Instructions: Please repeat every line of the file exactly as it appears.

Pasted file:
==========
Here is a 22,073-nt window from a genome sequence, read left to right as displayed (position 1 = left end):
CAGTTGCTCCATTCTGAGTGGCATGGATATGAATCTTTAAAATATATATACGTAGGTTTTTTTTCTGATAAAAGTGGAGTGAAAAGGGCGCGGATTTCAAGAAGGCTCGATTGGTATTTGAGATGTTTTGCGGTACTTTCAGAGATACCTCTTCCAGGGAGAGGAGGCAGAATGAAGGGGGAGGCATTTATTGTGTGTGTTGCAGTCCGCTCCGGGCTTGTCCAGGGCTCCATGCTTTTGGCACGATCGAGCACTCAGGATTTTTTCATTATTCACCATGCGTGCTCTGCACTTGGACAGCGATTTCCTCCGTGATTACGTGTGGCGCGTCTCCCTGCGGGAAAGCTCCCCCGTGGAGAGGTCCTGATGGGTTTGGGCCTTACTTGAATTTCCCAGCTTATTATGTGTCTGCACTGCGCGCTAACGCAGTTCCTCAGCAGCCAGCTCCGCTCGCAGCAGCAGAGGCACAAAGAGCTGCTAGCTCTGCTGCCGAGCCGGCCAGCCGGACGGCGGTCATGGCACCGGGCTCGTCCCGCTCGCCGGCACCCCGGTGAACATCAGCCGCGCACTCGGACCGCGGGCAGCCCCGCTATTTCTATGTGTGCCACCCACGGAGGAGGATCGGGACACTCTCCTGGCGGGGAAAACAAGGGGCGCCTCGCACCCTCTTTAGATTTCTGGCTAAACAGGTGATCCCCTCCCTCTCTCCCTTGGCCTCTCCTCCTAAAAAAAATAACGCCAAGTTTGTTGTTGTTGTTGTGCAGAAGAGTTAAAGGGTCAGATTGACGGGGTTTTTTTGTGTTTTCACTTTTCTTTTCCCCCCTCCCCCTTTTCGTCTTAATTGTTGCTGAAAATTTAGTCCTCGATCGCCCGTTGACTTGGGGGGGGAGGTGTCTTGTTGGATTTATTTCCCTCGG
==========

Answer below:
Here is a 22,073-nt window from a genome sequence, read left to right as displayed (position 1 = left end):
CAGTTGCTCCATTCTGAGTGGCATGGATATGAATCTTTAAAATATATATACGTAGGTTTTTTTTCTGATAAAAGTGGAGTGAAAAGGGCGCGGATTTCAAGAAGGCTCGATTGGTATTTGAGATGTTTTGCGGTACTTTCAGAGATACCTCTTCCAGGGAGAGGAGGCAGAATGAAGGGGGAGGCATTTATTGTGTGTGTTGCAGTCCGCTCCGGGCTTGTCCAGGGCTCCATGCTTTTGGCACGATCGAGCACTCAGGATTTTTTCATTATTCACCATGCGTGCTCTGCACTTGGACAGCGATTTCCTCCGTGATTACGTGTGGCGCGTCTCCCTGCGGGAAAGCTCCCCCGTGGAGAGGTCCTGATGGGTTTGGGCCTTACTTGAATTTCCCAGCTTATTATGTGTCTGCACTGCGCGCTAACGCAGTTCCTCAGCAGCCAGCTCCGCTCGCAGCAGCAGAGGCACAAAGAGCTGCTAGCTCTGCTGCCGAGCCGGCCAGCCGGACGGCGGTCATGGCACCGGGCTCGTCCCGCTCGCCGGCACCCCGGTGAACATCAGCCGCGCACTCGGACCGCGGGCAGCCCCGCTATTTCTATGTGTGCCACCCACGGAGGAGGATCGGGACACTCTCCTGGCGGGGAAAACAAGGGGCGCCTCGCACCCTCTTTAGATTTCTGGCTAAACAGGTGATCCCCTCCCTCTCTCCCTTGGCCTCTCCTCCTAAAAAAAATAACGCCAAGTTTGTTGTTGTTGTTGTGCAGAAGAGTTAAAGGGTCAGATTGACGGGGTTTTTTTGTGTTTTCACTTTTCTTTTCCCCCCTCCCCCTTTTCGTCTTAATTGTTGCTGAAAATTTAGTCCTCGATCGCCCGTTGACTTGGGGGGGGAGGTGTCTTGTTGGATTTATTTCCCTCGG